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ISM Manufacturing Tanks to 9-Month Low, Yet DXY Climbs Higher

ISM Manufacturing Tanks to 9-Month Low, Yet DXY Climbs Higher

Dylan Jusino, Contributor


What's on this page

ISM Manufacturing Talking Points:

- ISM manufacturing composite missed estimates at 57.3% vs 58.5% expected

- Supply chains remain strained despite robust demand

- DXY climbed to the highest level since January ignoring today’s bearish ISM report

- See the DailyFX Economic Calendar for upcoming economic data and for a schedule of live coverage see the DailyFX Webinar Calendar.

ISM Surveys Plummet, Prices On the Rise

The Institute for Supply Management’s (ISM) Timothy Fiore, issued today’s rather disappointing PMI report. He reported that reported that the manufacturing sector survey fell by 2% to 57.3% from the March reading of 59.3%. This marks the lowest reading since July 2017 at 56.5%. The Production Index recorded an even steeper decline at -3.8% to 57.2% in April from 61% in the previous month. Similarly, the Employment Index recorded a sharp drop of its own at 54.2% falling 3.1% from the 57.3% reading in March. And again, the New Orders Index fell, but by only 0.7% to 61.2% from 61.9% in March. One of the few ISM indices that rose was the Price Paid Index which recorded a 1.2% increase to 79.3%. Fiore stated that this “indicated higher raw materials prices for the 26th consecutive month.

Overall the commentary from the ISM panel reflected continued expansion in business strength. Despite the disappointing figures in April, demand remained strong as the New Orders Index was above 60 fro the 12th consecutive month. Additionally, the backlog of Orders Index expanded and reached the highest reading since May 2004. Fiore stated that demand remained robust but “the nation’s employment resources and supply chains continue to struggle.”

Comments from the Panel

Robust demand remains the theme as the New Orders Index remained above 60 for the 11th consecutive month. This has dragged down the customers’ inventories index to its lowest reading since July 2011. Consumption continued to expand indicating that labor and skill shortages are affecting production output. Supplier deliveries, inventories and imports, were negatively impacted by weather conditions, steel and aluminum disruptions, and equipment shortages.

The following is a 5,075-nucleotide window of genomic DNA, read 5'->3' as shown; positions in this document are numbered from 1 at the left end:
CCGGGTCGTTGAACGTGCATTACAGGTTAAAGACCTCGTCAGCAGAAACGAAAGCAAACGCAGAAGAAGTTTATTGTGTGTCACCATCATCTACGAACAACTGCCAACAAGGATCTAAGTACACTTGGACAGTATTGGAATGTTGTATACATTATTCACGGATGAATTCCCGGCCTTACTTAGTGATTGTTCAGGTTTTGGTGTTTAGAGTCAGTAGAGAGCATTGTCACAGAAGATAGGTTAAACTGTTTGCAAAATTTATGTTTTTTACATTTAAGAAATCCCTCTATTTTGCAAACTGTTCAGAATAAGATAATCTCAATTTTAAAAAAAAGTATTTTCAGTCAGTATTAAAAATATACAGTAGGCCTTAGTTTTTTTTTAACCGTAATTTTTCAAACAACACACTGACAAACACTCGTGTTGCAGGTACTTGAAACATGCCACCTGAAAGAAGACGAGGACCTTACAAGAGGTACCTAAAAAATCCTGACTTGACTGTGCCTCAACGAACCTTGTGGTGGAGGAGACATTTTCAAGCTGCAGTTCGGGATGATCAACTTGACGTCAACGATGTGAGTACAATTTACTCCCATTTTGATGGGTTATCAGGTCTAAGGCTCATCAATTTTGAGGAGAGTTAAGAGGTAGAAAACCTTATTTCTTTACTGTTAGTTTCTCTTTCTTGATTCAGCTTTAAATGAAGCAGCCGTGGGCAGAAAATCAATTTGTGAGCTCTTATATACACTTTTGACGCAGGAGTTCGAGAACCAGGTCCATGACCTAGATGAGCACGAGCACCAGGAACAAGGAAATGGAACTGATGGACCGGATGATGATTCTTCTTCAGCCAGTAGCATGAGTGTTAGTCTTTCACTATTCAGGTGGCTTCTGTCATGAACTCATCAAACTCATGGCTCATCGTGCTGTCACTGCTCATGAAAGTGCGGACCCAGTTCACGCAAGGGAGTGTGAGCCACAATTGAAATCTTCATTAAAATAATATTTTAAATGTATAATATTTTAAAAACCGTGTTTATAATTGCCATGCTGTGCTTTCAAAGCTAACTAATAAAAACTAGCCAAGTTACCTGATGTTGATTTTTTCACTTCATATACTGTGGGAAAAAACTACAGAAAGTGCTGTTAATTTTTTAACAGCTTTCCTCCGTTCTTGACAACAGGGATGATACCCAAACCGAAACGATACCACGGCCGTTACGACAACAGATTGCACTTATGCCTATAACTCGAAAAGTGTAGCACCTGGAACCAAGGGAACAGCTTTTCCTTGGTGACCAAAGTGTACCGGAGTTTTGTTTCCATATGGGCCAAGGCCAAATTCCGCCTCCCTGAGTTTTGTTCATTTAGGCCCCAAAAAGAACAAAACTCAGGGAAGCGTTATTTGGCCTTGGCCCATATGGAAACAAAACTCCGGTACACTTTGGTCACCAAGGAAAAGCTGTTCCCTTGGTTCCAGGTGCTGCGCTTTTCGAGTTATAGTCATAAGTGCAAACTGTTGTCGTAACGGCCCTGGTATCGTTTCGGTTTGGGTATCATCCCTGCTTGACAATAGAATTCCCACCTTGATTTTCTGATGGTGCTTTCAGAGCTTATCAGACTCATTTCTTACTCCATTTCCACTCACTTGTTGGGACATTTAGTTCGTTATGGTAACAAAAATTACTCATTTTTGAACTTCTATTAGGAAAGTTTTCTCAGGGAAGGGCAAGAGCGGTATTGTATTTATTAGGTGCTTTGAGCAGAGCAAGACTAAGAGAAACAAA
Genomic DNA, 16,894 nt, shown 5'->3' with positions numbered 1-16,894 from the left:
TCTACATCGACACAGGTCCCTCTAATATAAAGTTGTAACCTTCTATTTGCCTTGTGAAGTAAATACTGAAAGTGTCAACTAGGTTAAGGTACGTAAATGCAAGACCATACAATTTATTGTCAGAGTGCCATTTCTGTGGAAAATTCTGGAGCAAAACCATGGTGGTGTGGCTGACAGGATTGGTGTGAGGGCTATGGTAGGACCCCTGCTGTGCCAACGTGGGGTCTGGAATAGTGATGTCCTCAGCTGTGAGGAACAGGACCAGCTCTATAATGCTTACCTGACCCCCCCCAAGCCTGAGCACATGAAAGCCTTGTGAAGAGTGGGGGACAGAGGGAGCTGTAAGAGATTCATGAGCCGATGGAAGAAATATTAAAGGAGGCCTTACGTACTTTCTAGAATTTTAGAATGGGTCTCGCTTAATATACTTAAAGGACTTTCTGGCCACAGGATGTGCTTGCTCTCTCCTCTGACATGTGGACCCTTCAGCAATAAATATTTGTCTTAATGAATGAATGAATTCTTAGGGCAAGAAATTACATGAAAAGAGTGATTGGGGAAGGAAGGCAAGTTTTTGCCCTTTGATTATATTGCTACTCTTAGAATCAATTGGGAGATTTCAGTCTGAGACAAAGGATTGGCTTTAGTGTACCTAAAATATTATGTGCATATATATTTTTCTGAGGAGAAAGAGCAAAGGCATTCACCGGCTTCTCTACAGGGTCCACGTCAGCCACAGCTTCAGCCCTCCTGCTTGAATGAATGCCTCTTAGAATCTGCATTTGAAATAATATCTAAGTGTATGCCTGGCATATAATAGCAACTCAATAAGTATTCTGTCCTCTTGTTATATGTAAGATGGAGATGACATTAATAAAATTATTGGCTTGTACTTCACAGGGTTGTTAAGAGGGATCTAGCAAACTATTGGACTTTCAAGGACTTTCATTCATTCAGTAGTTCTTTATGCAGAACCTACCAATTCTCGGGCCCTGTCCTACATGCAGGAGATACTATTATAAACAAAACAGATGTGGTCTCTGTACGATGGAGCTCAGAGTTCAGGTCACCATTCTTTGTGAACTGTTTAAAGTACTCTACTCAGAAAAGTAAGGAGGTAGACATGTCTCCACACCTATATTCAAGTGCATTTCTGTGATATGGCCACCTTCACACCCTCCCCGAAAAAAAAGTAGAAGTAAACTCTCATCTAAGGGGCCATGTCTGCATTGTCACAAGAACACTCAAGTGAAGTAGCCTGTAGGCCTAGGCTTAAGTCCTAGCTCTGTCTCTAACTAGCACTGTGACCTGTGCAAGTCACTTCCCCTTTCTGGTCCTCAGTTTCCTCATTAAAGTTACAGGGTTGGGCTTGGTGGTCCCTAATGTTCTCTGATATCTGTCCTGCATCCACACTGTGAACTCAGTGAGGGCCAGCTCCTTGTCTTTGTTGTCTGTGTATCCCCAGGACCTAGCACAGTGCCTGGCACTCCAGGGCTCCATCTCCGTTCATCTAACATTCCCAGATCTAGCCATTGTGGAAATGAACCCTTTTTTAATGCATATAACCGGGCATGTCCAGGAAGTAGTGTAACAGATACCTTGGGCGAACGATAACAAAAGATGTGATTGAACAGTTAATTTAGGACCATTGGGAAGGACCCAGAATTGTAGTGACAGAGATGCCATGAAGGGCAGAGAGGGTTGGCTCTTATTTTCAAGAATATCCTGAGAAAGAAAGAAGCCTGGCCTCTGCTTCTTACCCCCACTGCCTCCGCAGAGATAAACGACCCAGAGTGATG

Asian holidays; lead time extensions; steel and aluminum disruptions across many industries; supplier labor issues; and transportation difficulties due to driver and equipment shortages. Export orders remained strong, supported by a weaker U.S. currency. The Prices Index is at its highest level since April 2011, when it registered 82.6 percent. In March, price increases occurred across 17 of 18 industry sectors. Demand remains robust, but the nation’s employment resources and supply chains are still struggling to keep up.”

See the newly updated fourth quarter forecasts for the US Dollar, Euro, British Pound and more the DailyFX Trading Guides page.

Notable responses from the ISM survey:

  • “We are seeing strong sales in the U.S., Europe and Asia.” (Chemical Products)
  • “The recent steel tariffs have made it difficult to source material, and we have had to eliminate two products due to availability and cost of raw material.” (Fabricated Metal Products)
  • “Demand is up for products. Commodity pricing for steel and other materials increased due to the proposed tariffs. We are seeing commodity futures coming down. A lot of suppliers are asking for increases, and the team is battling those requests.” (Machinery)
  • “Business conditions have been good; order book is full and running around 98 percent capacity.” (Primary Metals)

See the full manufacturing survey results below:

Source: April 2018 Manufacturing ISM

Below is a list of economic releases that has driven the US Dollar slightly lower:

- USD ISM Manufacturing (APR): 57.3 versus 58.5 expected, from 59.3

- USD ISM Employment (APR): 54.2 from 57.3 previous

- USD ISM Prices Paid (APR): 79.3 versus 78.5 expected, from 78.2 previous

Chart 1: DXY Index 4-hour Chart (January 7 – May 1, 2018)

The US Dollar Index has completely overlooked today’s bearish ISM report and traded at highest level since January 11th. After reaching 92.50 DXY may continue this uptrend ahead of the FOMC meeting. This is heavily dependent on any indication that Fed will raise rates at least three more times this year marking in four hikes for the year. At the time that this was written DXY traded at 92.52.

--- Written by Dylan Jusino, DailyFX Research

DailyFX provides forex news and technical analysis on the trends that influence the global currency markets.